BROSSARD – With the first day of the GMs’ meeting kicking off Monday morning in Boca Raton, Florida, the NHL’s head-shot epidemic was once again a hot topic of conversation in the Canadiens’ dressing room.
Before the Habs took to the ice for practice, they received a visit from team owner Geoff Molson who arrived to address the players directly on his reasoning behind last week’s letter to the Montreal Canadiens’ fan base.
“It was definitely much appreciated that Geoff made sure to speak with the team this morning and took the time to explain to the players his approach as team owner as well as his reasons for writing the letter to the fans,” expressed Habs’ head-coach Jacques Martin who also voiced his own take on the issue.
“The parity in the League makes individual games as well as positioning in the standings so close now right now that the level of overall competition had really increased. There needs to be an understanding on the part of the players on what needs to be done as well as a willingness to make the changes,” offered Martin. “There needs to be a higher level of respect for players in vulnerable positions.”
One player who definitely appreciated the personal touch his team’s owner has brought to the situation was Habs’ rookie defenseman P.K. Subban
“Geoff has been involved with our team all year long. He’s a great owner. His relationship with the players is definitely a positive one and it’s nice to know that he supports us 100%,” said Subban before taking a moment to comment on the recently injured Max Pacioretty
, one of the latest NHLers to risk having his season ended by a concussion.
“I think Max might be getting more headaches from me texting him all the time than from the concussion,” joked Subban. “I sent him one after the Pittsburgh game to say that we got the big win for him and he answered back saying to keep winning so he could come get back into the lineup. That was a great thing to hear from him.”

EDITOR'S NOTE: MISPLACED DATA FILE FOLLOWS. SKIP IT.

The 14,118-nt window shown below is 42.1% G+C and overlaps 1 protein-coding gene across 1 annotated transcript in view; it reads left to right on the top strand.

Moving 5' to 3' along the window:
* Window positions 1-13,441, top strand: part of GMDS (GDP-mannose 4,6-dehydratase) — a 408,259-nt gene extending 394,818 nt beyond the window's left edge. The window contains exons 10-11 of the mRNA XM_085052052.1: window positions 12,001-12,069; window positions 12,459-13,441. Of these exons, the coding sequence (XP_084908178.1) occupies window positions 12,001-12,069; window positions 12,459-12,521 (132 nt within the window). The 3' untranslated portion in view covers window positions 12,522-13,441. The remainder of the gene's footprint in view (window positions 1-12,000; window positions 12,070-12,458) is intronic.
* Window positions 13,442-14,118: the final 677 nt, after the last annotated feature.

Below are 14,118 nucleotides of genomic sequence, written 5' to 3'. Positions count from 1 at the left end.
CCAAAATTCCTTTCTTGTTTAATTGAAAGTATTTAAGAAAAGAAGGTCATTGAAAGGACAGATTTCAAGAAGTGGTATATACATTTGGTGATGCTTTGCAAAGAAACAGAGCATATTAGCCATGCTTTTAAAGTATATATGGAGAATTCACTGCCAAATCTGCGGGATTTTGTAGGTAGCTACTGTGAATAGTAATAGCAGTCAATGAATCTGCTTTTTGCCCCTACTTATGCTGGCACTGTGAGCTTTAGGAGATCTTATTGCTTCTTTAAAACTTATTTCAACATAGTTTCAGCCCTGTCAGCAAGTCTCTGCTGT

Alex Auld, the Canadiens’ representative with the NHLPA, ventured that while there may be no single culprit responsible for the wave of injuries sidelining some of the League’s most talented individuals, it’s not the concussions that are new to the sport – only the way they’re diagnosed.
“It’s becoming more and more common. The ability to better diagnose concussions now than ever before is making us more aware of them, but the speed of the game, the equipment and the size of today’s players are also all factors. From the time kids start playing they’re brought up a sense of being invincible. Even my son gets the feeling when he’s in his equipment, wearing his helmet, that nothing can hurt him,” explained the Canadiens’ backup netminder.
“There are really two generations of players. When there weren’t even helmets, players recognized they were a lot more vulnerable on the ice and ultimately there was a greater level of respect towards each other for just that reason.”
Justin Fragapane is a writer for canadiens.comALSO READ: Comments from the Room: Gionta
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